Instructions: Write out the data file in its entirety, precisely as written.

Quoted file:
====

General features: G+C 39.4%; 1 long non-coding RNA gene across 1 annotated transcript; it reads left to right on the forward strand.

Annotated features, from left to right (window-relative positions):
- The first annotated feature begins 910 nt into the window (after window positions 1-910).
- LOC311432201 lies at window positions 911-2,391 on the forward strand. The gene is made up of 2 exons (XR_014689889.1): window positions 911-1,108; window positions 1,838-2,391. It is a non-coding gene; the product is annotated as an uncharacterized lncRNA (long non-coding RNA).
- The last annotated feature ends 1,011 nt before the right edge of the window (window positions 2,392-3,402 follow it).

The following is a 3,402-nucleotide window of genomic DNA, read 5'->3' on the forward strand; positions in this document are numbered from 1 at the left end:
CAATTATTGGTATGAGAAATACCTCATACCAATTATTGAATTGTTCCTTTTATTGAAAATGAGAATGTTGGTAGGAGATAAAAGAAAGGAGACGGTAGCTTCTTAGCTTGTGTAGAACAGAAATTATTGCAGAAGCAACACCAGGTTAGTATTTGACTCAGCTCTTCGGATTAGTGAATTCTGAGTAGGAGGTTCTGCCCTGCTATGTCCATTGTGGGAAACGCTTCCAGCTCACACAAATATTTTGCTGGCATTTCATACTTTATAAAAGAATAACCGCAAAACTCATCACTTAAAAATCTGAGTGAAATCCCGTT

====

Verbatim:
General features: G+C 39.4%; 1 long non-coding RNA gene across 1 annotated transcript; it reads left to right on the forward strand.

Annotated features, from left to right (window-relative positions):
- The first annotated feature begins 910 nt into the window (after window positions 1-910).
- LOC311432201 lies at window positions 911-2,391 on the forward strand. The gene is made up of 2 exons (XR_014689889.1): window positions 911-1,108; window positions 1,838-2,391. It is a non-coding gene; the product is annotated as an uncharacterized lncRNA (long non-coding RNA).
- The last annotated feature ends 1,011 nt before the right edge of the window (window positions 2,392-3,402 follow it).

The following is a 3,402-nucleotide window of genomic DNA, read 5'->3' on the forward strand; positions in this document are numbered from 1 at the left end:
CAATTATTGGTATGAGAAATACCTCATACCAATTATTGAATTGTTCCTTTTATTGAAAATGAGAATGTTGGTAGGAGATAAAAGAAAGGAGACGGTAGCTTCTTAGCTTGTGTAGAACAGAAATTATTGCAGAAGCAACACCAGGTTAGTATTTGACTCAGCTCTTCGGATTAGTGAATTCTGAGTAGGAGGTTCTGCCCTGCTATGTCCATTGTGGGAAACGCTTCCAGCTCACACAAATATTTTGCTGGCATTTCATACTTTATAAAAGAATAACCGCAAAACTCATCACTTAAAAATCTGAGTGAAATCCCGTT